Du said that standard is unlikely to change in the near-term. A Mintel survey showed that 80 percent of 18 to 49-year-old female Chinese consumers living in bigger cities prioritise skin care benefits when buying facial products. The pursuit of “perfecting skin condition” has also led to a rise in non-invasive cosmetic procedures, Du added.

But change is afoot, albeit more slowly than in the west. Inner beauty is starting to carry more weight than physical appearance in China. According to Mintel, over 70 percent of Chinese consumers said beauty equates to “having a unique style” and 35 percent said beauty means “accepting your flaws.” Brands, too, are making adjustments. For example, Neiwai, a popular Chinese underwear brand (which is expanding into the US), released its “No Body is Nobody” campaign, which featured more diverse body types than what’s commonly seen in Chinese advertising.

In China specifically, Du thinks there is more potential for wider adoption of inclusive fashion, as apparel brands can extend sizing more easily than beauty labels can change deeply ingrained, centuries-old beauty ideals.

Still, there’s optimism about the future of body and skin acceptance-led marketing in Asia. Alicia Yoon, founder and chief executive officer of Peach & Lily, noted that attitudes in South Korea are starting to shift. Brands are seeing that real conversations with their following, whether it’s through an influencer or a live selling strategy online, work better.

“In Korea, things can change pretty quickly,” said Yoon. “As more influencers realise people connect better when they’re like, ‘Oh you look a lot like me, like a normal person,’ they see more success.”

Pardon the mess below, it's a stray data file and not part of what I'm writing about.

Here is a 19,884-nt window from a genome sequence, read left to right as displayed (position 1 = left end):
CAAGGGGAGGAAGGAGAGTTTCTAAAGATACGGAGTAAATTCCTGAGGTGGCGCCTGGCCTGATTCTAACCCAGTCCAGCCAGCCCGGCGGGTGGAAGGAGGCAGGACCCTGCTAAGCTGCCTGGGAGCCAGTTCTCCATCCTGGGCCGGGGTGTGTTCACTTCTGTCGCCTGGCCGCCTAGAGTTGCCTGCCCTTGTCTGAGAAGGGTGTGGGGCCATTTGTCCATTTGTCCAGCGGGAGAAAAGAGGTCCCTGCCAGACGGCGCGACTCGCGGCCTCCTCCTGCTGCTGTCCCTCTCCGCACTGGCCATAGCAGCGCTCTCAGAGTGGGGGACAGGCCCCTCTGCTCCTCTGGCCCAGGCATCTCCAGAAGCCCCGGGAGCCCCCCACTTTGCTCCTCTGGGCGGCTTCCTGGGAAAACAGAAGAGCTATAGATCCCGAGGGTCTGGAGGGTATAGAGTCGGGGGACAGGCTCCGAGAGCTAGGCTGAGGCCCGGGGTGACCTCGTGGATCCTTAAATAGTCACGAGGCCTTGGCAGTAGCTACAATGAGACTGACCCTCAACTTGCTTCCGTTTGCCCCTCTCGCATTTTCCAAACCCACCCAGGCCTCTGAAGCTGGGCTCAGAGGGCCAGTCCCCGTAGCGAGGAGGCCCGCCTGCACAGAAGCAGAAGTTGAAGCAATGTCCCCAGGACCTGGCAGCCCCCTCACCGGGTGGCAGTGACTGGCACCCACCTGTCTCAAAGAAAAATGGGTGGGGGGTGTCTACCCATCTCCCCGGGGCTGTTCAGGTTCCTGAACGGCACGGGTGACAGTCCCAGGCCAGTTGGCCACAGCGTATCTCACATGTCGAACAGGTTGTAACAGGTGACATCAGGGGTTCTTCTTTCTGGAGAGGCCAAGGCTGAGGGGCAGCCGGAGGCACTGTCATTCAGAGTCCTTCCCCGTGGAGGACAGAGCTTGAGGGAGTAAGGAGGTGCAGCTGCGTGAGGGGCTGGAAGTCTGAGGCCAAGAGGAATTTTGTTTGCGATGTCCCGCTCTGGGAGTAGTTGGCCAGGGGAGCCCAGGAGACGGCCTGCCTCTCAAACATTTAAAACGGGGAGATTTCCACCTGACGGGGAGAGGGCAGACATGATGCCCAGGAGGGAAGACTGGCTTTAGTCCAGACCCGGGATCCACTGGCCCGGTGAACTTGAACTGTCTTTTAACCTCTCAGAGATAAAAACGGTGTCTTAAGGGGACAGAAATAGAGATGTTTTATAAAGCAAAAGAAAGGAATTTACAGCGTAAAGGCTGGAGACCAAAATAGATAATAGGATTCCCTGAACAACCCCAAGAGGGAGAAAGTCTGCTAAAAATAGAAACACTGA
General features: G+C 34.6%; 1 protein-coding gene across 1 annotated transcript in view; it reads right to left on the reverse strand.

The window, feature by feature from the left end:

The Immediate Approach

Though changing the narrative around the skin and body positivity conversation in some Asian markets is the end goal for many, in the meantime, experts say brands should focus on specific ingredient attributes and the efficacy of their products if they’re looking to expand their brand into the region.

It’s easier to make the leap when you’re a conventional legacy brand. Asian beauty standards still sell — just ask Estée Lauder and Lancôme, both of which have had enormous success selling in China (strong performance in China led Estée Lauder Companies to a double-digit increase last quarter) and feature porcelain-skinned and conventionally beautiful, thin models or celebrities in their marketing.

“They’re still true to who they are,” said Schmidt. ”They’re still just marketing the way they market.”

For brands with more of a “be who you are” mentality, Schmidt suggests shifting focus to product efficacy, similar to Kopari’s approach. But there is a fine line between staying true to what you stand for as a brand and upending your marketing strategy in hopes of global expansion.

While every product may not work in, for example, the Chinese market, Kopari’s Kim reiterated that the brand’s visual identity is the same globally. Body diversity means showing all different types of bodies and normalising that instead of being fearful that it’s not going to resonate with the consumer. She cited the brand’s “Moisturizing Lip Glossy,” which uses the same product imagery in China and the US.

“You can’t be one brand in one country and a completely different brand in another country,” she said.

Related Articles:

How Niche Beauty Brands Can Attract Investment from China

Influencer Beauty Brands Are Trending in China

Korean Beauty Has Hit the Mainstream. Now What?